And every little thing becoming powered by AI.
In a future where every heartbeat and every drop of sweat,
Is calculated, decoded and uploaded to the net.
When connected collars tell us when our dogs have got a fever,
Or our cats can be interpreted through intelligent receivers.
When Jacquard powered jeans tell guys ‘you’re flying low’,
Our clothing interprets stress and tension, head to toe.
In a future where cars aren’t just autonomous but fly,
In highways constructed over cities in the Sky.
Where these cars are an extension of our physical being,
Our fridges order milk, our homes capable of seeing.
In the future are we dumb? Just run by automation…
Or are we elite and empowered, an unstoppable ‘one nation’?
In OUR future we WILL stand beside robots that are intelligent,
But further more we face a future that goes beyond this and is sentient.
There will be competition, co-petition, ambition and decision
But convergence and empowerment will come to fruition.
If biology is programmable and we can program 3D printing,
Will we solve poverty and hunger, now that got me thinking…
If a world built on noughts and ones merges with atoms,
Does that provide a world that you and I can barely fathom?
If we can put interfaces into brains and quadriplegics can move cursors,
Will we enhance that human life, is the advance in science worth it?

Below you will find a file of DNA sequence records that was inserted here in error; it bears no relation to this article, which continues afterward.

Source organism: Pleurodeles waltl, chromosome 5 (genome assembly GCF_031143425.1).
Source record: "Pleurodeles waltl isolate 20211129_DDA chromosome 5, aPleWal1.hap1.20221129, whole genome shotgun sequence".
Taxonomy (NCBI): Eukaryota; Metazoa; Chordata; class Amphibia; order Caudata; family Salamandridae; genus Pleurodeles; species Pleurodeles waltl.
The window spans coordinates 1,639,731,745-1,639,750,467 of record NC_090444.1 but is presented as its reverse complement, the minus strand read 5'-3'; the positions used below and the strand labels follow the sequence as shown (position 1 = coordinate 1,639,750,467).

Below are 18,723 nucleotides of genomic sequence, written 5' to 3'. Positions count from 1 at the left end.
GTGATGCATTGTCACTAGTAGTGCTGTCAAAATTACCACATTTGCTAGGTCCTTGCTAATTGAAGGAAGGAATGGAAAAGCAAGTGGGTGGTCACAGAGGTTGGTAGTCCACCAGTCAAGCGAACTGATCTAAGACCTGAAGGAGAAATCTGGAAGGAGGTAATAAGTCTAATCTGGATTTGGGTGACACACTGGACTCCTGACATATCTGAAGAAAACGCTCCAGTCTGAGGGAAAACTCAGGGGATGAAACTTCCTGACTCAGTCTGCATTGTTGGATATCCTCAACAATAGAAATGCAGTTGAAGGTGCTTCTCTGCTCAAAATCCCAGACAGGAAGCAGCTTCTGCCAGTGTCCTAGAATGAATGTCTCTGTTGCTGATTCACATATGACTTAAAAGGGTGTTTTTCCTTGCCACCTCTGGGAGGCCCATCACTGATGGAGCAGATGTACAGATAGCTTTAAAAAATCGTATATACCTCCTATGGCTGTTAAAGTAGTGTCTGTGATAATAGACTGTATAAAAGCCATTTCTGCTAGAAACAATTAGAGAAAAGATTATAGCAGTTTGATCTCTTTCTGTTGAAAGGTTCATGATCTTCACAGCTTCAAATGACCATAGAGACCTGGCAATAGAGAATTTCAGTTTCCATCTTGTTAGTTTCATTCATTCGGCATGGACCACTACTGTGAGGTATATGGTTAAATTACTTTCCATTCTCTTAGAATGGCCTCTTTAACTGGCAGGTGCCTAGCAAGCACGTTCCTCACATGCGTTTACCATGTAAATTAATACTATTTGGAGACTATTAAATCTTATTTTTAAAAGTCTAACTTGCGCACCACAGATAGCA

If we contemplate the dialogue between human and computer,
Do we invite tech to take over or, just to help us when it suits us?
There are so many things that today we do not know,
But if we super charge our neurons there’s nowhere a brain can’t go.
We can speed up our learning curve and mass communicate,
Have conversations without speaking, silently collaborate.
Whether this 5 minutes makes you laugh or maybe makes you wonder,
There is one thing for sure that we should collectively ponder;
Is technology and innovation a force for good or force for bad?
Is it going to bring us closer or going to drive us mad?
To quote Einstein ‘it’s obvious it’s exceeded humanity’
And he’s been dead for decades so it’s pretty clear to see,
That the trajectory we’re on isn’t slowing down,
And in fact with quantum computing we can go to town.
I for one would rather be in the driving seat,
Amongst you crazy bunch of awesome techies, devs and geeks.
For the ONE thing about the future that we should ALL be aware
Is love it fear it, WE are ALL going there …
And we can choose to lead or we can choose to follow